Millennials and Gen Z are overtaking Baby Boomers and Gen X as the largest segment of the insurance buying market, presenting a challenge for insurers who haven’t focused their efforts on digitally transforming their businesses. There’s no doubt that consumer expectations across all generations, but especially this younger cohort, have dramatically evolved.
But unlike many other industries, where online platforms have become the overwhelmingly preferred buying channel among younger generations, insurance is a bit different, especially in the U.S. In Duck Creek’s 2022 Global Consumer Insurance Insights survey, the company found that insurance buyers in the U.S. have a stronger preference to visit their local branch than any other geography (59% for car insurance and 48% for home insurance).
At a time when everything is moving to direct to consumer digital channels, insurance hasn’t necessarily followed suit. In some cases, it may be that poor digital experiences have forced shoppers to abandon the online experience. However, qualitative research has revealed younger generations value chatting with an insurance expert given many instances are the first time they’re making an insurance buying decision.
That isn’t to say policyholders and insurance shoppers don’t value digital, too, though. In Duck Creek’s survey, they found over 60% of consumers said they’d use online services to switch their insurance products, turning to web chat or agents if they encounter any difficulties.
So what does this mean for insurance companies as they consider digital transformation projects and distribution channel options?
Carriers have to avoid a channel-specific mindset. Improving the customer experience today and setting yourself up for success tomorrow isn’t about just optimizing chat or the self-service experience or your agent network. It’s about delivering one seamless customer experience, irrespective of the channel, that eliminates the disconnect. At Glia, we call that ChannelLess.
What does ChannelLess mean for insurance companies?
Multi-channel and Omnichannel have become buzzwords in the industry during this age of digital transformation. The trouble is those strategies have typically resulted in each channel being treated as a separate silo. So while channel choice has been presented to the policyholder, there’s no way for them to seamlessly move one from channel to another during the same engagement.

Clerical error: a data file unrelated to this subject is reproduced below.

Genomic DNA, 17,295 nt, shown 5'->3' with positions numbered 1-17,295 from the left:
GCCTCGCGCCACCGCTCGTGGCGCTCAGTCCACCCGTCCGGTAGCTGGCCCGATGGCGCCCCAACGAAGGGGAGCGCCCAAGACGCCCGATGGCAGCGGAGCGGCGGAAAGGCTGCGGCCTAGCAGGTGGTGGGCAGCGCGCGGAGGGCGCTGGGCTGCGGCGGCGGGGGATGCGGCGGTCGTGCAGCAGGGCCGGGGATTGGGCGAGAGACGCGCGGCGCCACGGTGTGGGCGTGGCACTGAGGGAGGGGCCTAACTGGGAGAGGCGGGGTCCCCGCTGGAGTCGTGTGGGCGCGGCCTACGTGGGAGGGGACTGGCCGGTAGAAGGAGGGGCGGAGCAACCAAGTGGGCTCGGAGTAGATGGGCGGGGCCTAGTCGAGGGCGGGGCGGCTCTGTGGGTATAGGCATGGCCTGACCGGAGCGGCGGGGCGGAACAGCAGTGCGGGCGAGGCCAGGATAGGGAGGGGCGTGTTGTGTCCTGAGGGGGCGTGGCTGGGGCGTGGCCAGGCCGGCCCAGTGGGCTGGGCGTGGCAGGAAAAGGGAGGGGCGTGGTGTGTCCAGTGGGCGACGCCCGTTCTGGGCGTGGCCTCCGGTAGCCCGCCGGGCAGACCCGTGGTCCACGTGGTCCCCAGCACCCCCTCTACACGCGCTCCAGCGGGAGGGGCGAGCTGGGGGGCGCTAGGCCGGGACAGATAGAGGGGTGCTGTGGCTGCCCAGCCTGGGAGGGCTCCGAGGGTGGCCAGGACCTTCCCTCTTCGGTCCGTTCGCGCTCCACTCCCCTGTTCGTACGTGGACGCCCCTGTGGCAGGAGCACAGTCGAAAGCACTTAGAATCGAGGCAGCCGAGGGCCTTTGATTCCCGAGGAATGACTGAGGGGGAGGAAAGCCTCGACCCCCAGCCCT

Imagine a policyholder logs onto your insurance company website and is looking to add their new teenage driver to their policy. They’ve been engaging with a service rep through chat, but they need to provide additional information that will be more easily communicated over the phone. While the phone is certainly a viable channel, in a standard multi-channel organization it requires the policyholder to dial into a call center, wait for the next available representative, and re-explain the issue at hand all over again.
Scenarios like these happen all the time—an engagement starts in one channel but needs to move to another. While an Omnichannel approach has enabled the customer to engage in any channel, it’s not designed to seamlessly pass from one to another. Instead, the connection is broken, leading to frustration and abandonment.
Research shows that 78% of consumers will abandon a transaction because of a poor customer experience—like having to make a phone call and duplicating the whole process again.
The insurance industry is unique in that policyholders often go many months without having any communication with their provider. Duck Creek’s research found that 32% of policyholders never heard from their insurance carrier on an annual basis. The lack of communication places an added emphasis and importance on the limited interactions. One poor service experience could mark a customer’s last!
Glia’s ChannelLess architecture seamlessly enables multiple channels within a single engagement, streamlining experiences for customers, agents, and managers alike. Learn more today about how other insurance companies are using DCS as a differentiator for their business.